There are some conservatives whose opinion I respect and listen to, even if I may not agree with them. David Gergen is one of them. Read his column in today’s New York Times and see if you don’t agree with some of his points about the changes in the Bush administration.
The more immediate danger is that Mr. Bush and his troika are falling into a trap facing other re-elected presidents: hubris. When presidents win their first elections, they and their teams think they are king of the hill; when they win re-election, they too often think they are masters of the universe. As Richard Neustadt pointed out, even the best of modern presidents, Franklin Roosevelt, fell into the trap when he was first re-elected in 1936. He immediately started overreaching, as he tried to pack the Supreme Court in 1937 and tried to purge Southern Democrats in 1938. F.D.R. nearly did himself in during his second term.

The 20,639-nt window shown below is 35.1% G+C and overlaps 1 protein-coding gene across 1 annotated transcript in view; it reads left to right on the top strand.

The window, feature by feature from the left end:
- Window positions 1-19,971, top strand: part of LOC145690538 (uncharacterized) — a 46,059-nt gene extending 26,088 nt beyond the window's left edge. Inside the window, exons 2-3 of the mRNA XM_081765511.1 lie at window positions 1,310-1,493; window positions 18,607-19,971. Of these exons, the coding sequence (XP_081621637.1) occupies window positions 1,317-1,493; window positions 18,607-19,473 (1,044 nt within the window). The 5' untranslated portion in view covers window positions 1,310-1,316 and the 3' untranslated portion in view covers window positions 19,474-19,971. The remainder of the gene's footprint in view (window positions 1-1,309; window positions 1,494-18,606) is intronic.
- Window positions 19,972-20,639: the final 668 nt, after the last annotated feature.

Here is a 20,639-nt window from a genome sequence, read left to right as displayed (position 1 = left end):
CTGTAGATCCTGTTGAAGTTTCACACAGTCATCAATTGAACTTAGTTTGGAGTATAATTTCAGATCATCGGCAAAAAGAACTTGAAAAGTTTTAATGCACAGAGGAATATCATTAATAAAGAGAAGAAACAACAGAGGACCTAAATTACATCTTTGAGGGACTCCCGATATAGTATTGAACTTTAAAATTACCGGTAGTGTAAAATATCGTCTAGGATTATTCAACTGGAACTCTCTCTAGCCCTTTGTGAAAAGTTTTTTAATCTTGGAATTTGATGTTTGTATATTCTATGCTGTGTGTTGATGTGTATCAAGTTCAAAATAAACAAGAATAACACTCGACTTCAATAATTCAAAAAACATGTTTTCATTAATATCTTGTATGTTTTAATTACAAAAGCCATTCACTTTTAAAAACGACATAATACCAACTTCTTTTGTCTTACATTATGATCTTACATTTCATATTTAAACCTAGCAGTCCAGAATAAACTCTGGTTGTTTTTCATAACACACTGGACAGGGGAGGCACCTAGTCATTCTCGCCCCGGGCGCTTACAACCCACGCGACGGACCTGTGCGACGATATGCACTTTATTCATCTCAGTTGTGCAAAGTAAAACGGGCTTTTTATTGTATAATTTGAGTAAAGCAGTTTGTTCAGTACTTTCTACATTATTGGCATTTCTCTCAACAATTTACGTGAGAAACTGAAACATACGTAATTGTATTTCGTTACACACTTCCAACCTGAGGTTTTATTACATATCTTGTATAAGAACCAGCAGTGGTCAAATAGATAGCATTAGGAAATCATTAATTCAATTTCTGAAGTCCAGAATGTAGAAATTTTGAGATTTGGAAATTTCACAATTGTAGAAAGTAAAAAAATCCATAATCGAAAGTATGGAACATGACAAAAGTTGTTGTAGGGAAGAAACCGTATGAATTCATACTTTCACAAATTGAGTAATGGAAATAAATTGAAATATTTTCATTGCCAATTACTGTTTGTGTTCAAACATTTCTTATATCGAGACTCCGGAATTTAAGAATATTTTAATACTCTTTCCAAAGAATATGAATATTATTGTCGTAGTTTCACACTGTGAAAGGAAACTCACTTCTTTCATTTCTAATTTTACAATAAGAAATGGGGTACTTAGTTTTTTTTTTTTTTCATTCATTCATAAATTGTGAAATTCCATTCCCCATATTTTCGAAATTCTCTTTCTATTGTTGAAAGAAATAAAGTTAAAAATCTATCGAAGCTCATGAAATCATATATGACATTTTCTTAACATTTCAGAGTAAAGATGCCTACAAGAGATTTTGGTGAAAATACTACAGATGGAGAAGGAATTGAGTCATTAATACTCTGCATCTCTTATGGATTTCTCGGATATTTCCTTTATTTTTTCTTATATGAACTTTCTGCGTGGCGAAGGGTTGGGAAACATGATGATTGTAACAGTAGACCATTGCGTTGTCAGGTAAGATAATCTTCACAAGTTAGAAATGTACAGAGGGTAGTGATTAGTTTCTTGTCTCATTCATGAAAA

In Mr. Bush’s case, his administration has already shown ominous signs of “group-think” in its handling of Iraq and the nation’s finances. By closing down dissent and centralizing power in a few hands, he is acting as if he truly believes that he and his team have a perfect track record, that they know best, and that they don’t need any infusion of new heavyweights. He has every right to take this course, but as he knows from his Bible, pride goeth before. …
Whether or not the president will listen is another thing. People on ego trips usually don’t.